As per the Encyclopedia Britanica, a family is “A group of persons united by the ties of marriage, blood, or adoption, constituting a single household and interacting with each other in their respective social positions, usually those of spouses, parents, children, and siblings” (Barnard, 2021). However, with today’s modern family, the wording would need to be adjusted, a few things taken away and a few added. Green states “A couple and their children, without indication of gender, marriage, or biological relationships” (2018). The definition of family is subjective and changes dependent on who you are asking. Single families, blended families and family of choice are becoming more common in today’s world (Green, 2018).
Family systems theory is helpful to understand interactions of a family by breaking it down to the individual. “Each family member experiences the togetherness, attachment, and intimacy of the family system, but the family member remains an independent thinker with individual purpose driven actions” (Green, 2018). Interactions between the family change whenever changes occur. In the family, every person has a role to play. The outcomes of them changing or modifying this role can be positive or negative. If there is a positive change such as a promotion at work or a negative one like losing a job, both will cause the family to interact in a different way. Changes were evident when COVID impacted the world. People lost their jobs, worked from home or, like nurses and other health care professionals, stayed for the fight.
Barnard, Alan John. “family”. Encyclopedia Britannica, 6 May. 2021, https://www.britannica.com/topic/family-kinship. Accessed 12 October 2021.
Green, S. Grand Canyon University (Ed). (2018). Health promotion: Health & wellness across the continuum.Retrieved from https://lc.gcumedia.com/nrs429vn/health-promotion-health-and-wellness-across-the-continuum/v1.1/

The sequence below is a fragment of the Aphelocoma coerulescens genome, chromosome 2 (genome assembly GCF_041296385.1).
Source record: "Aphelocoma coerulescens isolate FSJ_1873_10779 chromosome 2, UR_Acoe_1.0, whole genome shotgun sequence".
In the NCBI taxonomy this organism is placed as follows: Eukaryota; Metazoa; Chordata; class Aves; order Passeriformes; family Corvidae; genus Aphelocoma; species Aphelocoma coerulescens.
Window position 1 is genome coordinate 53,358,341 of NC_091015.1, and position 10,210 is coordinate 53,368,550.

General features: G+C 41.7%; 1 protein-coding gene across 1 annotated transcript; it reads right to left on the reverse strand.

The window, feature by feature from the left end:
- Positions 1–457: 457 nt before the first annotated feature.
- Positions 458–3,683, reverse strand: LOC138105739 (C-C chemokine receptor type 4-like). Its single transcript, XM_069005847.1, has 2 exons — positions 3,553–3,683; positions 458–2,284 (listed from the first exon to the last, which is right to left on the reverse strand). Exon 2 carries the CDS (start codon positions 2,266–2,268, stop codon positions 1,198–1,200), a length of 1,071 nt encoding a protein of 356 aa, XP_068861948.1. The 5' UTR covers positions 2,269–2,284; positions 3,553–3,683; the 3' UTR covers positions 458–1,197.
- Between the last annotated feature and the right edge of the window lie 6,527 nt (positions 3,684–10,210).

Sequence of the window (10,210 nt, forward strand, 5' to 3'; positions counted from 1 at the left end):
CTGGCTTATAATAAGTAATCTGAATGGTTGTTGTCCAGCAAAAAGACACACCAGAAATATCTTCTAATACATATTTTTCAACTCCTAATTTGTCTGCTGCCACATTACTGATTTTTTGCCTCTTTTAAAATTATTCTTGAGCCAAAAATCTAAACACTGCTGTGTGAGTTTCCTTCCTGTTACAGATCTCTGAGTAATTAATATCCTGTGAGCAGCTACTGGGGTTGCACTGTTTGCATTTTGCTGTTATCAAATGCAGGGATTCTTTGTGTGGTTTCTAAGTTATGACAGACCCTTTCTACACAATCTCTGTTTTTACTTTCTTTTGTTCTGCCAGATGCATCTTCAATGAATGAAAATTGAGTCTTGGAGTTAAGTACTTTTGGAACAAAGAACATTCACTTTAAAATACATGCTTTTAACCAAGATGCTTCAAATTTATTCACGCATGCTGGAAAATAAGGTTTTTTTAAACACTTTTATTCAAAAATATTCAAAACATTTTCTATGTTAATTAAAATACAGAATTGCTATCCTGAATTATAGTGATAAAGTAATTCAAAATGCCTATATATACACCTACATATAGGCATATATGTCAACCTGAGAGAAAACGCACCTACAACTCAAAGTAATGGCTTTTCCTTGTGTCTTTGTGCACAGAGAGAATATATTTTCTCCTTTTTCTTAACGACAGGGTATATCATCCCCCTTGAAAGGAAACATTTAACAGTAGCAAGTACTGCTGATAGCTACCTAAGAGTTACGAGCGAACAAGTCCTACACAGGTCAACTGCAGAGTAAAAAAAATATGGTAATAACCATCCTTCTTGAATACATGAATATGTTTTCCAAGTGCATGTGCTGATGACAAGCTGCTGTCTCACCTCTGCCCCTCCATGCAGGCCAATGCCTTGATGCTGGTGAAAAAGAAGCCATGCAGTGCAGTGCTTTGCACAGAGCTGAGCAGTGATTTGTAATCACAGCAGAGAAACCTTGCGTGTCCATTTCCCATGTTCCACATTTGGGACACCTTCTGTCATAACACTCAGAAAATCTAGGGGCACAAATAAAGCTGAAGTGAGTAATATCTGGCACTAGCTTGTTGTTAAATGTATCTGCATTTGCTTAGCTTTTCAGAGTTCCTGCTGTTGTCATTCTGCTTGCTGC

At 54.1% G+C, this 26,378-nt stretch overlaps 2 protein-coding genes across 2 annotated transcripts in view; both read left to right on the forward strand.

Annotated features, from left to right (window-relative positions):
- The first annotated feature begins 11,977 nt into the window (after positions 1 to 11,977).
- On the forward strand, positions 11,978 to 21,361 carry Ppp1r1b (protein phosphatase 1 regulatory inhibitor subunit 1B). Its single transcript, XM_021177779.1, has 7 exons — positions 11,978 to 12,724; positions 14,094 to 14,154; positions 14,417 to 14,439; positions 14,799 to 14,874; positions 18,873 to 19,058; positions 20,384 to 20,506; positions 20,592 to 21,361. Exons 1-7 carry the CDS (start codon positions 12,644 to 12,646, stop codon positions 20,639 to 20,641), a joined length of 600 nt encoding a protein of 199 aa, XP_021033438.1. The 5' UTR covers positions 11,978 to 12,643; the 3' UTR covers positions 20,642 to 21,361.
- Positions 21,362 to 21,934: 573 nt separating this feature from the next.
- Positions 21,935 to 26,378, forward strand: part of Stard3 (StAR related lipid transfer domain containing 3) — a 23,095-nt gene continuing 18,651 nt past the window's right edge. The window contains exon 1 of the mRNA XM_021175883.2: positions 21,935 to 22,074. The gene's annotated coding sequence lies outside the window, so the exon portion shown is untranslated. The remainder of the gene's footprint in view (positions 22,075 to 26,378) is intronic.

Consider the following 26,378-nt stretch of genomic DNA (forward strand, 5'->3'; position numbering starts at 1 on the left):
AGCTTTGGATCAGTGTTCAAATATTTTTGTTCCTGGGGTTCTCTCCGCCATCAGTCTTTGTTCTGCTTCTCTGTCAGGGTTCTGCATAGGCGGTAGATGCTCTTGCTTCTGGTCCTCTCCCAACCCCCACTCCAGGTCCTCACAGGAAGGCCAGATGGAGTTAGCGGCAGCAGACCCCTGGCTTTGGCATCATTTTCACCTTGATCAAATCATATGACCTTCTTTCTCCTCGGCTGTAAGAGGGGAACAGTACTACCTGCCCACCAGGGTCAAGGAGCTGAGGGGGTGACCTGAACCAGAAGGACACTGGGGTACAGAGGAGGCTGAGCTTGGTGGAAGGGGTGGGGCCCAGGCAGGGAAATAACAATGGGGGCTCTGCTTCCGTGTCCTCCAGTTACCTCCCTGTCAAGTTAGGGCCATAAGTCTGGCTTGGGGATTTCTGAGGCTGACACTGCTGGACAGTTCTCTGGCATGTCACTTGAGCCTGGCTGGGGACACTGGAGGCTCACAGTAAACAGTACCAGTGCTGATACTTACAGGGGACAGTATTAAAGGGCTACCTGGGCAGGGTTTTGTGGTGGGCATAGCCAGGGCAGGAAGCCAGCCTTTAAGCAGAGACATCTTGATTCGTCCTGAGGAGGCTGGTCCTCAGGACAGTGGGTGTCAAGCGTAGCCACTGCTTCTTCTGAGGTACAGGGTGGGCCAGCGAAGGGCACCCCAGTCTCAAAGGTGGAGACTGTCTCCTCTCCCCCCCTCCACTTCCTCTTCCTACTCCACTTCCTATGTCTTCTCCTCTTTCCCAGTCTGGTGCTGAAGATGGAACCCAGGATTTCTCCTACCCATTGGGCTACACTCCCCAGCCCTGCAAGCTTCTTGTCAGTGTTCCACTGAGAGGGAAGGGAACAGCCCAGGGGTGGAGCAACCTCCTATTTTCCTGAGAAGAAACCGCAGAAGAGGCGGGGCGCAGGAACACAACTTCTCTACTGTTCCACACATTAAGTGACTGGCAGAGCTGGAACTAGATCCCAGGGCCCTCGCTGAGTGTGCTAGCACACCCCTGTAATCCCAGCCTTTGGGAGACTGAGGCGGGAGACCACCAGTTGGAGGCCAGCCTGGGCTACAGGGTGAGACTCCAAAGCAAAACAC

What is a definition of family that encompasses the different family structures prevalent today? Discuss the importance of acknowledging nontraditional family structures. Explain how family systems theory can be used to better understand the interactions of a modern family (traditional or nontraditional).
Re: Topic 2 DQ 1
How one defines family is highly debated as the definition has different meaning depending on how one perceive as family. Theologically, A family is a group of two or more persons related by birth, marriage, or adoption who live together. A family systems approach to individuals and their families provides a means to better understand the interactions of a societal family unit (Huffman, Mathews, & Irving, 2017). Family members influence each other and the family as a whole. The family is assessed as a whole system interacting and interdependent family members and as individual members (Huffman et al., 2017)
There are many families that are single parents, while others do not have children. The origins and importance of same-sex marriages also complicate the traditional definition of family, as there is no wife or husband in a same-sex marriage. With this in mind, it is imperative that society consider or recognize non-traditional family structures that have not been accepted in the past. This is mainly due to the fact that such recognition would allow members of society to feel accepted in society, regardless of the structure or form of their family. Some of the non-traditional family structures, such as single-parent families, arise out of unavoidable circumstances. Therefore, it is important that different family structures are recognized in modern society.
Observing or understanding the complexity and emotions of the family system lends to understanding of the individual. When a change occurs in a subsystem, the other parts of the systems react and adapt to the change in an effort to remain a stable unit (Yoder et al., 2016). For example, if one individual of a family changes to healthier behaviors, such as healthier eating or exercise, the person’s actions affect the rest of the family.
Huffman, A. H., Matthews, R. A., & Irving, L. H. (2017). Family fairness and cohesion in marital dyads: Mediating processes between work-family conflict and couple psychological distress. Journal of Occupational and Organizational Psychology, 90(1), 95-116.
Yoder, J. R., Ruch, D., & Hodge, A. (2016). Families of youth who have sexually offended: Understanding shared experiences and moving towards a typology. Journal of Child and Family Studies, 25, 1581-1593.